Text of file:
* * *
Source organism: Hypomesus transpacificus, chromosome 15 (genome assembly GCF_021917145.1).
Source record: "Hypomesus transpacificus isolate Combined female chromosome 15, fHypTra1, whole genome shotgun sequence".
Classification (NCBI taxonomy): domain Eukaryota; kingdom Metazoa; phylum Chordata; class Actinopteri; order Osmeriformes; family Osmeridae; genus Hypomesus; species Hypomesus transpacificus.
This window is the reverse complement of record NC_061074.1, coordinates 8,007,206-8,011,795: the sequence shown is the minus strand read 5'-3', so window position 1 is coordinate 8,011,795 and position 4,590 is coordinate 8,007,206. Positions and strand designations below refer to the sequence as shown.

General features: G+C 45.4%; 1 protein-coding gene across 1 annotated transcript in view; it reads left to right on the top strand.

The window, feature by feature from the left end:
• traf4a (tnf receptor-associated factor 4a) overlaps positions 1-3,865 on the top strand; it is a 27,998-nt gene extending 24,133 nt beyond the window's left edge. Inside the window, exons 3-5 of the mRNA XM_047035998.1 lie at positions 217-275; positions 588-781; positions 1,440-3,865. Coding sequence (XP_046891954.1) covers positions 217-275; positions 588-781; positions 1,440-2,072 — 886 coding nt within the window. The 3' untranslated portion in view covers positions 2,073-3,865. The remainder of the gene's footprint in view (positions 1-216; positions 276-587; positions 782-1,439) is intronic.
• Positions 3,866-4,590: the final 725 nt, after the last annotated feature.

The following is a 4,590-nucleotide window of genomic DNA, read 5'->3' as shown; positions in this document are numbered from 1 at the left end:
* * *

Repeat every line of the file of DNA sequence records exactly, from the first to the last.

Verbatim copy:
Source organism: Hypomesus transpacificus, chromosome 15 (genome assembly GCF_021917145.1).
Source record: "Hypomesus transpacificus isolate Combined female chromosome 15, fHypTra1, whole genome shotgun sequence".
Classification (NCBI taxonomy): domain Eukaryota; kingdom Metazoa; phylum Chordata; class Actinopteri; order Osmeriformes; family Osmeridae; genus Hypomesus; species Hypomesus transpacificus.
This window is the reverse complement of record NC_061074.1, coordinates 8,007,206-8,011,795: the sequence shown is the minus strand read 5'-3', so window position 1 is coordinate 8,011,795 and position 4,590 is coordinate 8,007,206. Positions and strand designations below refer to the sequence as shown.

General features: G+C 45.4%; 1 protein-coding gene across 1 annotated transcript in view; it reads left to right on the top strand.

The window, feature by feature from the left end:
• traf4a (tnf receptor-associated factor 4a) overlaps positions 1-3,865 on the top strand; it is a 27,998-nt gene extending 24,133 nt beyond the window's left edge. Inside the window, exons 3-5 of the mRNA XM_047035998.1 lie at positions 217-275; positions 588-781; positions 1,440-3,865. Coding sequence (XP_046891954.1) covers positions 217-275; positions 588-781; positions 1,440-2,072 — 886 coding nt within the window. The 3' untranslated portion in view covers positions 2,073-3,865. The remainder of the gene's footprint in view (positions 1-216; positions 276-587; positions 782-1,439) is intronic.
• Positions 3,866-4,590: the final 725 nt, after the last annotated feature.

The following is a 4,590-nucleotide window of genomic DNA, read 5'->3' as shown; positions in this document are numbered from 1 at the left end: